Tag Archives: ppp

on ultimate project closeout, exit passageways, and new professional practice

true words at Ace Hotel NYC

true words at Ace Hotel NYC

To say that things have been hugely neglected around here would be an understatement. Once again I’ve found my ARE Life has taken a backseat to real life. It makes me wonder if perhaps I should have taken a few months off, isolated myself like great authors do, studied, and knocked out all seven exams in one swift blow. And yet while that might have been the best academic approach, perhaps this license journey isn’t meant to be that straightforward. Perhaps we’re meant to go though this examination process considering the lessons of life as thoughtfully as the books we dutifully spend our spare moments pouring over. Perhaps the true preparation for this career we seek comes from the life changing events that the pages of Kaplan, Ballast, and the Architect’s Handbook of Professional Practice could never possibly cover.

Events like helping close a business.

Or like taking the next step to move on.

Over the holidays my firm’s principal became ill and ultimately decided that he could no longer run the company. At the end of January my office officially closed its doors. As many of our clients and friends said, for a firm that was around since the early 1960’s it would be the end of an era. During February, and thanks to the tireless work of my principal’s wife, we worked through the process of wrapping up all of the projects, sending documents off to rightful owners, finishing the accounting (you may recall that a while back I took on the office bookkeeping duties too), and figuring out what to do with the 50+ years of records, equipment, furniture, and stuff that had accumulated. Most of it went to good homes and the rest was either salvaged or simply recycled. As we lugged boxes of old product binders and tattered drawings out to the dumpster on a crisp Saturday morning, one of my mentors jokingly asked which division of the IDP all of this shuffle would fall under. As I thought about it, I realized that this experience was bigger than intern development. This is the real raw deal that (fortunately) most interns would never be subject to. For the first time I truly understood what it meant to run a practice deeply rooted in honesty, ethics, and hard work, and just how critical public relations are in the livelihood of the operation. When the projects go away and the shell of a company remains, how will it rebound or, in our case, be remembered? As I witnessed the number of people willing to lend a helping hand as we closed the doors, everything from expediting paperwork to breaking down bookcases, I saw the compassion for the community my boss and the rest of the principals had extended over the decades returned tenfold. Perhaps that’s the sign of a truly successful practice. While the circumstances of the office closing are truly unfortunate and the final work bittersweet at best, I’m so grateful to have been a small part the firm’s years of success. I’ve found peace in the fact that even though the office is gone, it will continue to live on through the countless thriving spaces it shaped throughout its years.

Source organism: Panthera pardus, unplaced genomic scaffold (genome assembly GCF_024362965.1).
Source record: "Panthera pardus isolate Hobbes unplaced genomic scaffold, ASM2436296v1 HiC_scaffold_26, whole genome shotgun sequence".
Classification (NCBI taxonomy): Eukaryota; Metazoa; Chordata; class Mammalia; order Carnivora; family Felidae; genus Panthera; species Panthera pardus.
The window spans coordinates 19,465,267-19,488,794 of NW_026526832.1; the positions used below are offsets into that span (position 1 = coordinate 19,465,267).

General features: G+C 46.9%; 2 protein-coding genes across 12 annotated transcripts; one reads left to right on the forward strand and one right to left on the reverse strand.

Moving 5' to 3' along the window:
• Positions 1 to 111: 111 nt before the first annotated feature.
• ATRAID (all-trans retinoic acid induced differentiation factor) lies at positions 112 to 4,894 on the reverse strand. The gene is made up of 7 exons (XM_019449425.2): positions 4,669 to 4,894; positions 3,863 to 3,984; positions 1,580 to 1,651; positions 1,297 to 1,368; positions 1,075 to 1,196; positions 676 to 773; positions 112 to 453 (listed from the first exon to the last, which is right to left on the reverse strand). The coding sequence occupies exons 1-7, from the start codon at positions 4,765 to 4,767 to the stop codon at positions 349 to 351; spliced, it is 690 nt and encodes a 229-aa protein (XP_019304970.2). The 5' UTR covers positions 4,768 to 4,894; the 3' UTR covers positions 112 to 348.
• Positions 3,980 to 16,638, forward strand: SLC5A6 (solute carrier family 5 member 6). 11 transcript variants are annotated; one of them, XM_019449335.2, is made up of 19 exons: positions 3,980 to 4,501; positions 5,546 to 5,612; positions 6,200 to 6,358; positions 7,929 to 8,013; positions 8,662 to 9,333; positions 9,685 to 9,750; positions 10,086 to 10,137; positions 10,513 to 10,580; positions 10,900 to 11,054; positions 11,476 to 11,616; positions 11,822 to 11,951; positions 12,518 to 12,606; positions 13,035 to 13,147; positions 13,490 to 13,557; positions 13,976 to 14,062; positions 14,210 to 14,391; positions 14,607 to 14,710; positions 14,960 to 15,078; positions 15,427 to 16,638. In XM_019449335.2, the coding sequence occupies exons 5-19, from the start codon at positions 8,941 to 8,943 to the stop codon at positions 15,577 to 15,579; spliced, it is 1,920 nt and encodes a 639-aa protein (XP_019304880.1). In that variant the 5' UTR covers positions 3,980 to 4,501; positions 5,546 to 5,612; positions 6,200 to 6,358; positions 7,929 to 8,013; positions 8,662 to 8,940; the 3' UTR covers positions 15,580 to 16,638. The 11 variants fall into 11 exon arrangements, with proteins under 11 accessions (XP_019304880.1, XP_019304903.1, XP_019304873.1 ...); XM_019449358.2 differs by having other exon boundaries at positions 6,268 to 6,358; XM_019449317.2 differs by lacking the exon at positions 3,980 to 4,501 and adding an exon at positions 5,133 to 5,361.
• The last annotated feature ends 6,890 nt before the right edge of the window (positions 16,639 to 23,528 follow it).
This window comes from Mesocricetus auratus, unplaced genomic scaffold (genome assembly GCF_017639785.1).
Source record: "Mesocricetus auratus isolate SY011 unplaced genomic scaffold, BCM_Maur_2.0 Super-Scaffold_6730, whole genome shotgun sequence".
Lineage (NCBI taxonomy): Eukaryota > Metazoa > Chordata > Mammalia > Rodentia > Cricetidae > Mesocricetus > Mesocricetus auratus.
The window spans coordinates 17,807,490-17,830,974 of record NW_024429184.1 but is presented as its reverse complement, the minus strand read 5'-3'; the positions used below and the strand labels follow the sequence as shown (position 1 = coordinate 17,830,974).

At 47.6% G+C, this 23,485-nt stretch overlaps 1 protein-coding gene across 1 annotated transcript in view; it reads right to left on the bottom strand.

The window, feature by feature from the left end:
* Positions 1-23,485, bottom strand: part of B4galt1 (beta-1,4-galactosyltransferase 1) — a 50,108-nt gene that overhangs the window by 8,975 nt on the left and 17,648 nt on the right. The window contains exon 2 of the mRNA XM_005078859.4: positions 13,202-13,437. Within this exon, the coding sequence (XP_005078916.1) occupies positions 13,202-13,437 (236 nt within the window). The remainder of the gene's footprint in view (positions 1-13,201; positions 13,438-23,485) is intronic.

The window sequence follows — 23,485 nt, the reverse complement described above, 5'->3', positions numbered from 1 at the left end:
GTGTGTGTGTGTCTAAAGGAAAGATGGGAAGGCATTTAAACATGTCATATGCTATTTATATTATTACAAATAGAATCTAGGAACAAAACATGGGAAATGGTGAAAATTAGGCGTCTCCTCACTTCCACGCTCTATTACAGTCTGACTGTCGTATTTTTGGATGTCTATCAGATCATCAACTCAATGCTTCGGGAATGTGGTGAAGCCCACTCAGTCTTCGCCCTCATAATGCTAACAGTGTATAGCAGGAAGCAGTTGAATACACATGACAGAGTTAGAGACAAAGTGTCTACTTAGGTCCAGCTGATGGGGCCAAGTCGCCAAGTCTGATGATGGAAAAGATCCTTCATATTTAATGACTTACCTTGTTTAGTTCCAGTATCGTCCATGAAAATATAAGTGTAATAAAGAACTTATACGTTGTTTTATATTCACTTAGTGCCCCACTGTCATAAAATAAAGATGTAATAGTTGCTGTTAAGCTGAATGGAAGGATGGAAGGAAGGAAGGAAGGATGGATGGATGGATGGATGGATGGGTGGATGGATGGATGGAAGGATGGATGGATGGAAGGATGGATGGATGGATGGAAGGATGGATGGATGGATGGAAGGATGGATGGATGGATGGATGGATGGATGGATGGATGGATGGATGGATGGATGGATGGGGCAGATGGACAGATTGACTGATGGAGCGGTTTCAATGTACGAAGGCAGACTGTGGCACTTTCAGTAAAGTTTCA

new job hunt means new business cards

As we closed I also began to wonder what was next for me. The architectural industry in the greater Portland area is still struggling to make a comeback, and many of my friends and classmates have taken alternative careers or moved away in order to find work. Would the same be true for me, and what would become of my roots? My family and Nate are here, and quite frankly I love Portland too much to leave. Moving would not be an option, so the only alternative would be to push myself into firms to get my name out there, and hopefully some interviews. I took to heart the the job seeking tips of Build LLC and Nate and I devised a pretty kick ass mini portfolio concept to send out. I updated my personal logo and brand identity and revised my resume to be more professional than academic. The list of firms I was interested in approaching ranged from small practices to the large companies and grew every day as I read about the local design happenings. I was constantly worried that I’d never get in the door, but excited for the opportunity to get my work out there. There are so many good things going on in this city and I was anxious to be a part of it.

And then the phone rang.